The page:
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On Cisco router:

When enabling enable secret <password> it creates a hash(MD5 I believe) so it cannot be read right of the config file.

And when turning encryption on on all passwords like: service password-encryption, does it encrypt the encrypted password above, or does only encrypt the clear text password?

If it encrypts the clear text password it will only be necessary to do enable password <password> without encrypting it first, since service password-encryption will do it, how about that?

One more thing. The key used for service password-encryption and enable secret is this dynamically made for each router or is it a static key, equal to all cisco routers(probably not)?

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So I want to answer the questions as they appear.

Question: And when turning encryption on on all passwords like: service password-encryption, does it encrypt the encrypted password above, or does only encrypt the clear text password? Answer: Only clear text passwords are changed.

Question: If it encrypts the clear text password it will only be necessary to do enable password without encrypting it first, since service password-encryption will do it, how about that? Answer: Correct. The person entering the command will enter the password in clear text because the Cisco security mechanism will obscure it with a hash.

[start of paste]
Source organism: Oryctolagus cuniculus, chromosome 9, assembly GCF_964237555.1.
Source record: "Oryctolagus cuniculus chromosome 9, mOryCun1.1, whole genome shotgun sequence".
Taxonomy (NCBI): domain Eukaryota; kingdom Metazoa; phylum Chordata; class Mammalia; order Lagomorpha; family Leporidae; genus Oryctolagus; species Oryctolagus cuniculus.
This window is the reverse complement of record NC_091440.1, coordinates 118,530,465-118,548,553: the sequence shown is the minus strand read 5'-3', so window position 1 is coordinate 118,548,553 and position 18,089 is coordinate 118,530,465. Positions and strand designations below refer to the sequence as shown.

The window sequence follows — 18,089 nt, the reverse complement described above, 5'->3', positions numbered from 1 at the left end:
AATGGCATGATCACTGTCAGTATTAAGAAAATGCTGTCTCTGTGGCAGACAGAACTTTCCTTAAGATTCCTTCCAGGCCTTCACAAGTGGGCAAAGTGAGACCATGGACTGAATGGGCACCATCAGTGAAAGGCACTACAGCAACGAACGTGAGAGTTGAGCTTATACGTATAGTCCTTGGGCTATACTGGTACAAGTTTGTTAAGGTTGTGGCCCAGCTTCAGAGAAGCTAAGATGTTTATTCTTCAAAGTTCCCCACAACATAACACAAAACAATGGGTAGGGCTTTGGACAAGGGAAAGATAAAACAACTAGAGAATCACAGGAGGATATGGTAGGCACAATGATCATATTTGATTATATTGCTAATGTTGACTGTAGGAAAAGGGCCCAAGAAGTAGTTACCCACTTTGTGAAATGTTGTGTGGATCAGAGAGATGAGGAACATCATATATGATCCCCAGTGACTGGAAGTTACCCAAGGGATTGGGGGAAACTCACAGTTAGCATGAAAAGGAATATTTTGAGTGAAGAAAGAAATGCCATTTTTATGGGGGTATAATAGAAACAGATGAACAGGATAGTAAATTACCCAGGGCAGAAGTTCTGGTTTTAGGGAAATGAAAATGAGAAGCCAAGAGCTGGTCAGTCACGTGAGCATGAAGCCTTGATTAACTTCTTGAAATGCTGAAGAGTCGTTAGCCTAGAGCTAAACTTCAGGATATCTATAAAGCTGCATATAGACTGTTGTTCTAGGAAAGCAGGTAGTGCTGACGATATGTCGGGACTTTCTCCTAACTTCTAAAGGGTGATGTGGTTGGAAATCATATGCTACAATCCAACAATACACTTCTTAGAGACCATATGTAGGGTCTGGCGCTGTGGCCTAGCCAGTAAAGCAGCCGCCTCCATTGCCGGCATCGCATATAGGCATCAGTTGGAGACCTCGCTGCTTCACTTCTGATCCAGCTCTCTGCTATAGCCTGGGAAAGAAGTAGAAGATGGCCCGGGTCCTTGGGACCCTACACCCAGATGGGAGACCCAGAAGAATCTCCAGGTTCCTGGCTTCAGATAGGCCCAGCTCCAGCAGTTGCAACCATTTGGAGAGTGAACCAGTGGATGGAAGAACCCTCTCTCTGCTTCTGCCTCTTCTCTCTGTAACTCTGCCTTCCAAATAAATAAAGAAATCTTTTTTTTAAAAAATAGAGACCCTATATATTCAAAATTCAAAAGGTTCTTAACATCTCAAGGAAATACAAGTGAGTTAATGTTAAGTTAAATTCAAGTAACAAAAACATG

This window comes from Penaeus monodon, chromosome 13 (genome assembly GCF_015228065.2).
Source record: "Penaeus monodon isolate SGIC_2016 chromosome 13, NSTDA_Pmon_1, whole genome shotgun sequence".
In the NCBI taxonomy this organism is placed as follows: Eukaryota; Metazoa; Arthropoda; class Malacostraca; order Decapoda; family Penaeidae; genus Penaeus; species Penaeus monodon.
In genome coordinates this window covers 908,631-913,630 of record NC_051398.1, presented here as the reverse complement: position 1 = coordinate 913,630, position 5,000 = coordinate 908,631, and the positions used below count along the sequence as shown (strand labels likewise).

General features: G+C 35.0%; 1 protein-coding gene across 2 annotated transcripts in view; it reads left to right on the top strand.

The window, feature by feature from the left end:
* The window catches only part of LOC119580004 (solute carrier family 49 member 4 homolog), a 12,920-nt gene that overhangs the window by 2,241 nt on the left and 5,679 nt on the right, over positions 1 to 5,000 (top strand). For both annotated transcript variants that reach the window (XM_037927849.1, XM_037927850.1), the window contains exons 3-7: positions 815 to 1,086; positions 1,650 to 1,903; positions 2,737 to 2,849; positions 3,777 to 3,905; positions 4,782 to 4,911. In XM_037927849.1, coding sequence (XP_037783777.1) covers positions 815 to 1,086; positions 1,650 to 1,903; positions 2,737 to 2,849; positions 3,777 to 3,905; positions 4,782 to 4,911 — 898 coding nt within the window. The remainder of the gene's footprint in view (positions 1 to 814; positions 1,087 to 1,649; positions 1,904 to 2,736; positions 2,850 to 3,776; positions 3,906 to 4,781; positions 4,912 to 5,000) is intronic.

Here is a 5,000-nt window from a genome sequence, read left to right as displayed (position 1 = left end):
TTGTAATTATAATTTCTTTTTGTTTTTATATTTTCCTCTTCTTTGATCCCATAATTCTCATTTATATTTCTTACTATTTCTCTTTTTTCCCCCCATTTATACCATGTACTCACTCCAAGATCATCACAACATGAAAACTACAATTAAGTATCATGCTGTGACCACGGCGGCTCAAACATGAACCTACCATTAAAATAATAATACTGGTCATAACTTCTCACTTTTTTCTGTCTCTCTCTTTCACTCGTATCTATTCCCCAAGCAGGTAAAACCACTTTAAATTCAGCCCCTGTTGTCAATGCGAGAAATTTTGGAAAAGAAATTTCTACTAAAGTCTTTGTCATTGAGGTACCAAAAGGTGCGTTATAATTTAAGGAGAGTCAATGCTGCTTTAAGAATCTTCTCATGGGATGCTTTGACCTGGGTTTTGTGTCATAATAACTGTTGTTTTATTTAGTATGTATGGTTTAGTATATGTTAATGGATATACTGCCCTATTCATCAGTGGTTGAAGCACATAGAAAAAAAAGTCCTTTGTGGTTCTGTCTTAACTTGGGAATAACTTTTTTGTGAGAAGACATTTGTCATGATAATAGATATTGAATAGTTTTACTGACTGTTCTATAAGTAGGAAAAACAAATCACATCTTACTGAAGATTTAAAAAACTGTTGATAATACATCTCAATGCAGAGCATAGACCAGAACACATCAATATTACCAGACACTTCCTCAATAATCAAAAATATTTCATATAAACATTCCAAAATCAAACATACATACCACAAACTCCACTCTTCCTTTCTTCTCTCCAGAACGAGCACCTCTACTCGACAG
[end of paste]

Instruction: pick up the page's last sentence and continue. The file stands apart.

Question: One more thing. The key used for service password-encryption and enable secret is this dynamically made for each router or is it a static key, equal to all cisco routers(probably not)? Answer: No "encryption keys" are dynamically made because the password is not being encrypted. Instead, it's being "hashed". When you show the running config and look at the non-clear text password, it's in that format because the device took that clear text password and passed it through the MD5 hashing algorithm and saved the result in the config. So not even the device knows your clear-text password. Here's how it works. Let's say you type in your password to login. The device takes the password that you typed in and runs it through the MD5 hash and gets a result. If THAT result matches what's in the config file, you're in. No encryption needed.

BONUS: ENCRYPTION VS HASH To keep it simple since this bonus would be for another forum: Hashing algorithms such as MD5 are "cryptographic" by nature. BUT - the difference between a HASH and ENCRYPTION is that encryption is always "reversible" via DEcryption (the key that you spoke of earlier). A HASH is not mathematically reversible. It simply takes a character string, runs it through a mind numbing mathematical process then outputs a result. For example, if you take the letter A and put it through a mathematical hash algorithm like MD5, A would always (ALWAYS) result as 7FC56270E7A70FA81A5935B72EACBE29 (see onlinemd5.com). B would be something completely different than A's output, but the hash would ALWAYS give the same output for B every time. The more "complex" your hashing algorithm, the more "cryptographic" (not encrypted) your password is.

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